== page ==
ntcMEAsh (22 people recommended this comment):

I really think we are taking a step backwards here…. Imagine the uproar if we re-introduce white only schools…. people would freak out.

RocWells (13 people recommended this comment):

[…] its wrong to seperate, shame on Toronto and whats really disturbing is that its young kids that are being seperated, what kind of lessons are we teaching them? […]

Davebo (11 people recommended this comment):

Why is Toronto promoting Apartheid?

Shouldn’t this so called school be illegal? How can this stand? What does parliament think of Canada becoming the new South Africa?

GaretS (10 people recommended this comment):

I bet nobody would back a white only school…

Puissance (9 people recommended this comment):

Is this a joke? Racial segregation? Who would vote for something like that? Children need to grow up in a multicultural environment.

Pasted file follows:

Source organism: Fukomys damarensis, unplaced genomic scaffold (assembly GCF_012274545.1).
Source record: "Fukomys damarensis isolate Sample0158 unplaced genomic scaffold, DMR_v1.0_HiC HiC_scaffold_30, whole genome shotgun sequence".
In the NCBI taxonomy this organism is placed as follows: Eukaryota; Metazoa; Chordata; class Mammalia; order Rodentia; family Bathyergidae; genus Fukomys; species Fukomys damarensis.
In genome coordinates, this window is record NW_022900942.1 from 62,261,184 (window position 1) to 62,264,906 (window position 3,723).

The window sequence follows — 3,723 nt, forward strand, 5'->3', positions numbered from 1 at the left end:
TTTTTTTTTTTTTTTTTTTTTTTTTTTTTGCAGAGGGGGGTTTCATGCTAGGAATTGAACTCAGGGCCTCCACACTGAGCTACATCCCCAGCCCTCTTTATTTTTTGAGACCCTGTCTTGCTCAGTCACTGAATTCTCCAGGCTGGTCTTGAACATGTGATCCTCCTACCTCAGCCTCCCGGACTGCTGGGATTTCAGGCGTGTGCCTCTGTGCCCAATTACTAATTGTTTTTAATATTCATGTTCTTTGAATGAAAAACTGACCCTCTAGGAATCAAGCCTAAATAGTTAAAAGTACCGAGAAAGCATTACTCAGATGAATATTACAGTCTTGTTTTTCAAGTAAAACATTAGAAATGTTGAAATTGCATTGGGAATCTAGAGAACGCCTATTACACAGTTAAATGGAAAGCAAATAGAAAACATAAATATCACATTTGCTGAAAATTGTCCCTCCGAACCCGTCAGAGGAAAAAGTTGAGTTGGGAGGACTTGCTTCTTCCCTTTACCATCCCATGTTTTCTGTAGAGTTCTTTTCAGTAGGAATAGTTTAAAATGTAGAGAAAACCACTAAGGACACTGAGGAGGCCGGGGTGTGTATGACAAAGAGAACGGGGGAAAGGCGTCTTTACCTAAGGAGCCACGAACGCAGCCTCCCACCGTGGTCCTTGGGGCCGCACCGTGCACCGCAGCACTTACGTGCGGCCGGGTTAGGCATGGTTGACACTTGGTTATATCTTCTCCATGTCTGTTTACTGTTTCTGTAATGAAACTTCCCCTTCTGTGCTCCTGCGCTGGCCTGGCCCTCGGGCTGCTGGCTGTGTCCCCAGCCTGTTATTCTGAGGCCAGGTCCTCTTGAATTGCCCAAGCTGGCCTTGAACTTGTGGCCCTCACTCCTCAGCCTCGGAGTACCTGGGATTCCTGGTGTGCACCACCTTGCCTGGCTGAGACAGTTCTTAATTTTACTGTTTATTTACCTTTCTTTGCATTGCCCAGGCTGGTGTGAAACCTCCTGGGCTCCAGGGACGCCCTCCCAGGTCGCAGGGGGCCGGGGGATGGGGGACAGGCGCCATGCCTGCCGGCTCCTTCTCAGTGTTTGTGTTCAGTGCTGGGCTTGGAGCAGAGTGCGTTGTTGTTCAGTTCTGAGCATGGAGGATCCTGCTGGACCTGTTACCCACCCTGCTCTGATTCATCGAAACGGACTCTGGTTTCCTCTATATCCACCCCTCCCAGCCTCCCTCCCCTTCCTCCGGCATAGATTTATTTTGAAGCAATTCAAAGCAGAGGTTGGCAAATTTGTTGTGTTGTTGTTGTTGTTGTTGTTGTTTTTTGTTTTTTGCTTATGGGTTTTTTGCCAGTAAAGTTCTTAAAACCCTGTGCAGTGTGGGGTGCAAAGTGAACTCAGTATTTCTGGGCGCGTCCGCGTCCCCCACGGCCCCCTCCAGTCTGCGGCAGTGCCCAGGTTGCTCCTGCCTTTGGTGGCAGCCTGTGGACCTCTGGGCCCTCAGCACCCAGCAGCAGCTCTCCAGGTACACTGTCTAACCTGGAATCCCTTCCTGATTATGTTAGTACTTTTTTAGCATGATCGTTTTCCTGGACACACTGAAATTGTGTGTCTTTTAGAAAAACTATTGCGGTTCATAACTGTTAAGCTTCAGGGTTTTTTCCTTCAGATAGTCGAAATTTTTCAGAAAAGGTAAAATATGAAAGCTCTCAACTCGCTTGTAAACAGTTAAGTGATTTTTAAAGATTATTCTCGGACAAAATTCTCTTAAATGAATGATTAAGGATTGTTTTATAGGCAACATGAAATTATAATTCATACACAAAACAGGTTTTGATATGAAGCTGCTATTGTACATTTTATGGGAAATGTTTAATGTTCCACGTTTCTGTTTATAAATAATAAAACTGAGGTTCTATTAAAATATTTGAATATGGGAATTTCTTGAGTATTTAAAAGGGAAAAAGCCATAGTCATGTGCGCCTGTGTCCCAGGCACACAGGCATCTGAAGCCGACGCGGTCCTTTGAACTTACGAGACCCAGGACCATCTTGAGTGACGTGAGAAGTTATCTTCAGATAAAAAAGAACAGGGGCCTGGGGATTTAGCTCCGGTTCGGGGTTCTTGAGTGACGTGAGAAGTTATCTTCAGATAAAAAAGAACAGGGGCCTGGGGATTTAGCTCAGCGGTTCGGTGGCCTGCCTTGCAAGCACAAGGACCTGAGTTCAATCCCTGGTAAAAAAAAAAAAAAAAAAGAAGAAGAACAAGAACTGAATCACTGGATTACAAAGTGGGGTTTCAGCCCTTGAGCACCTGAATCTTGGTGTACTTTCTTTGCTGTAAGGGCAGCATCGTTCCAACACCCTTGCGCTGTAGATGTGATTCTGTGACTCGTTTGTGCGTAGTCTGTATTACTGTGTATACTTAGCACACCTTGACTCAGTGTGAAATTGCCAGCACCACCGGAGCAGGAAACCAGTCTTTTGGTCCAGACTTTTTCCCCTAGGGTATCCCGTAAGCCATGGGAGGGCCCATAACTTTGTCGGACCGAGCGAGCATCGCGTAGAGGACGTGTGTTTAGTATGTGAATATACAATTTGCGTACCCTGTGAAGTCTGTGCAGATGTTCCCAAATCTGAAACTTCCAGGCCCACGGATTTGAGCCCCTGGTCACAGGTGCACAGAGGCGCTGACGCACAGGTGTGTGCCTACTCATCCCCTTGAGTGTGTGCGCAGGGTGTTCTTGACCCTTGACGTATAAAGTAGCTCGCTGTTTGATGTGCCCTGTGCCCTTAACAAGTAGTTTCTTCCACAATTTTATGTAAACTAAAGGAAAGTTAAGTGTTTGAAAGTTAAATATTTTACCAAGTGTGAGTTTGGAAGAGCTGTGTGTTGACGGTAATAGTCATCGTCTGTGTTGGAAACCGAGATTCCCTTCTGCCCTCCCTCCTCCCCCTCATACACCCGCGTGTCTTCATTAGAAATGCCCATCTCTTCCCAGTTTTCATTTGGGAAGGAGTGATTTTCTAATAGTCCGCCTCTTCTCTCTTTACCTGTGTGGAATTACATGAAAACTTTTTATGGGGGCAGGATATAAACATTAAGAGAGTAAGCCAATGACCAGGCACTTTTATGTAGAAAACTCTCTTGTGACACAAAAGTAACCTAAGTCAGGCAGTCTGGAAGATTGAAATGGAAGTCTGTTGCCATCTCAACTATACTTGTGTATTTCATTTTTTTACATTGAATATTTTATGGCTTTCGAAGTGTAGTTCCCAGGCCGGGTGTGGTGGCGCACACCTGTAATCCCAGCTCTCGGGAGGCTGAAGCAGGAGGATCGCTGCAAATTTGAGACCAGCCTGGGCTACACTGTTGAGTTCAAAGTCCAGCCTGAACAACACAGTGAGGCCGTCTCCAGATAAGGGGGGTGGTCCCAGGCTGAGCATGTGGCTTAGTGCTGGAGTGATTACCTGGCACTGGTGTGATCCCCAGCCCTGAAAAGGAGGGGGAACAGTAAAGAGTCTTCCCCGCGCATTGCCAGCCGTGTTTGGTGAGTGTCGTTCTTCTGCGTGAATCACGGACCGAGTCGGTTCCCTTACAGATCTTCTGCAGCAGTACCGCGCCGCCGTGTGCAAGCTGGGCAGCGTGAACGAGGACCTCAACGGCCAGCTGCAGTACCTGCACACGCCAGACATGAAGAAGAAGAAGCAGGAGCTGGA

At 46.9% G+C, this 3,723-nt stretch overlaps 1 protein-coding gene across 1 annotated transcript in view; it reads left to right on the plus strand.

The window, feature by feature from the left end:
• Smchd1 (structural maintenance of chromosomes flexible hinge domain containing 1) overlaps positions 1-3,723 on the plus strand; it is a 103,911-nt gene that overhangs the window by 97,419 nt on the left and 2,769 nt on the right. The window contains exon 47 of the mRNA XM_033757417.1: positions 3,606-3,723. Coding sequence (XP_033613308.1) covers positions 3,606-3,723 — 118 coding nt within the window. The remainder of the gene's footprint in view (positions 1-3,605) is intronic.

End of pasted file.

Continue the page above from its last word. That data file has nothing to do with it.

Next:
JaniceRobinson (9 people recommended this comment):

[…] Black people, who have also experienced segregation/isolation in the past….now want to re-experience it?? […]

Jimbo5 (9 people recommended this comment):

Well let me get this straight …my TAX dollars are being used to fund a all black school. […]

No.

Unfortunately, the CBC site does not allow one to downvote comments.

The majority of commenters are arguing against a straw man. Thus, the discussion is unhelpful, and it makes the Canadian public look uneducated.

Here is a bonus stupid comment:

jblack (3 people recommended this comment):

ChrisSealy

I taught my children to be “color blind” when it comes to a person’s skin color…

Canadians shoudl all be “color blind” and then Canada will work well.

How Whites benefit from fighting White privilege #1: Self-Esteem

A White person may benefit from fighting White privilege, because if she accepts the existence of White privilege, she will develop a healthier self-esteem.